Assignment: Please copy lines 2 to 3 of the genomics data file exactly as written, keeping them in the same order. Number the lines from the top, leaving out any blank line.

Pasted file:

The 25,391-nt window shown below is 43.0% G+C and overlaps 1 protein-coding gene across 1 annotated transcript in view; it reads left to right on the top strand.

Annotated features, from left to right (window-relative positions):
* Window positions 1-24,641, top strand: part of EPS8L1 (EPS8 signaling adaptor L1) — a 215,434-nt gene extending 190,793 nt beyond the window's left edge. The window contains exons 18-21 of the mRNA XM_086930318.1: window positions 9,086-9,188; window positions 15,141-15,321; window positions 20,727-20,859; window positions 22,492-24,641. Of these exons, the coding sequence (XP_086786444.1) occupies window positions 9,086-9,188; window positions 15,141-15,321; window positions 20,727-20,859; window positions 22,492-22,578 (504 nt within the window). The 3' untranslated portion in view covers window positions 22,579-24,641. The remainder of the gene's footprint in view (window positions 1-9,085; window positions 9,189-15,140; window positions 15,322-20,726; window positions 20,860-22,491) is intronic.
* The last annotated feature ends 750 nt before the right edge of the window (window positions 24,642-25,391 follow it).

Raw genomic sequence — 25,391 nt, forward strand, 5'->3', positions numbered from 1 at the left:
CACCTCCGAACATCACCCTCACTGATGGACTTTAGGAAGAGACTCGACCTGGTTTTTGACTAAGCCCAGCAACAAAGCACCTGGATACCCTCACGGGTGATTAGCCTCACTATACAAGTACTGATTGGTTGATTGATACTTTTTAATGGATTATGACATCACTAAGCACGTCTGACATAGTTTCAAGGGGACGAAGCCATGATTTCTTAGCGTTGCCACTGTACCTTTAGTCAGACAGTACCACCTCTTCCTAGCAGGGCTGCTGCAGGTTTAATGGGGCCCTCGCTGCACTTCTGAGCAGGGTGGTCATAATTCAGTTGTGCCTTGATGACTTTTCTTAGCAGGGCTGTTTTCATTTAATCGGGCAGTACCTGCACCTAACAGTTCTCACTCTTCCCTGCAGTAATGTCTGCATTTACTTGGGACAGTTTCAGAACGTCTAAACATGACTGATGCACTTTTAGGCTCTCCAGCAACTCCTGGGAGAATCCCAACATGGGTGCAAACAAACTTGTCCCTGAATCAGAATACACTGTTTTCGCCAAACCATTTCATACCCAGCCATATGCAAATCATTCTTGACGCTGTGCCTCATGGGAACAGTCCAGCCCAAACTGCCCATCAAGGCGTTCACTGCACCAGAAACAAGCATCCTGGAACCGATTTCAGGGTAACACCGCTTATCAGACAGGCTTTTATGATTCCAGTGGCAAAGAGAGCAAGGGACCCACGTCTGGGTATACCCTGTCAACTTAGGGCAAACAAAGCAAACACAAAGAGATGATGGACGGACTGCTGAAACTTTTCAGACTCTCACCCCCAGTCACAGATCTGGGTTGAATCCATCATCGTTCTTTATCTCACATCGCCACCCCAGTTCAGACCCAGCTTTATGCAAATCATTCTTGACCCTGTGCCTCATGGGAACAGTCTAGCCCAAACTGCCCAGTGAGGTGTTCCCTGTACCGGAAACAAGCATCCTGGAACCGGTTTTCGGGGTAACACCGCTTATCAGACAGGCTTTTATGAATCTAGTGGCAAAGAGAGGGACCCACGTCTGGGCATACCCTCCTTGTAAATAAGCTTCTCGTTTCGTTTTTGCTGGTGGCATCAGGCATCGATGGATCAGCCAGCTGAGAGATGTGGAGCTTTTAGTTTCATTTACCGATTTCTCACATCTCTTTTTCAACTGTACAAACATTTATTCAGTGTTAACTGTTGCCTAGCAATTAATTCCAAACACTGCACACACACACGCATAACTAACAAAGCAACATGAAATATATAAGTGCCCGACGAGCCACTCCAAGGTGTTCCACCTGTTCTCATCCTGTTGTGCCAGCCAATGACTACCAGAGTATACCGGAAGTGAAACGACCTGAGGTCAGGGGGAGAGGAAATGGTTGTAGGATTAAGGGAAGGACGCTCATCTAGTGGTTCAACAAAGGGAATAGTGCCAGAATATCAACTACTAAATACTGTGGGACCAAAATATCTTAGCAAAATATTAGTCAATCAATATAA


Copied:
Annotated features, from left to right (window-relative positions):
* Window positions 1-24,641, top strand: part of EPS8L1 (EPS8 signaling adaptor L1) — a 215,434-nt gene extending 190,793 nt beyond the window's left edge. The window contains exons 18-21 of the mRNA XM_086930318.1: window positions 9,086-9,188; window positions 15,141-15,321; window positions 20,727-20,859; window positions 22,492-24,641. Of these exons, the coding sequence (XP_086786444.1) occupies window positions 9,086-9,188; window positions 15,141-15,321; window positions 20,727-20,859; window positions 22,492-22,578 (504 nt within the window). The 3' untranslated portion in view covers window positions 22,579-24,641. The remainder of the gene's footprint in view (window positions 1-9,085; window positions 9,189-15,140; window positions 15,322-20,726; window positions 20,860-22,491) is intronic.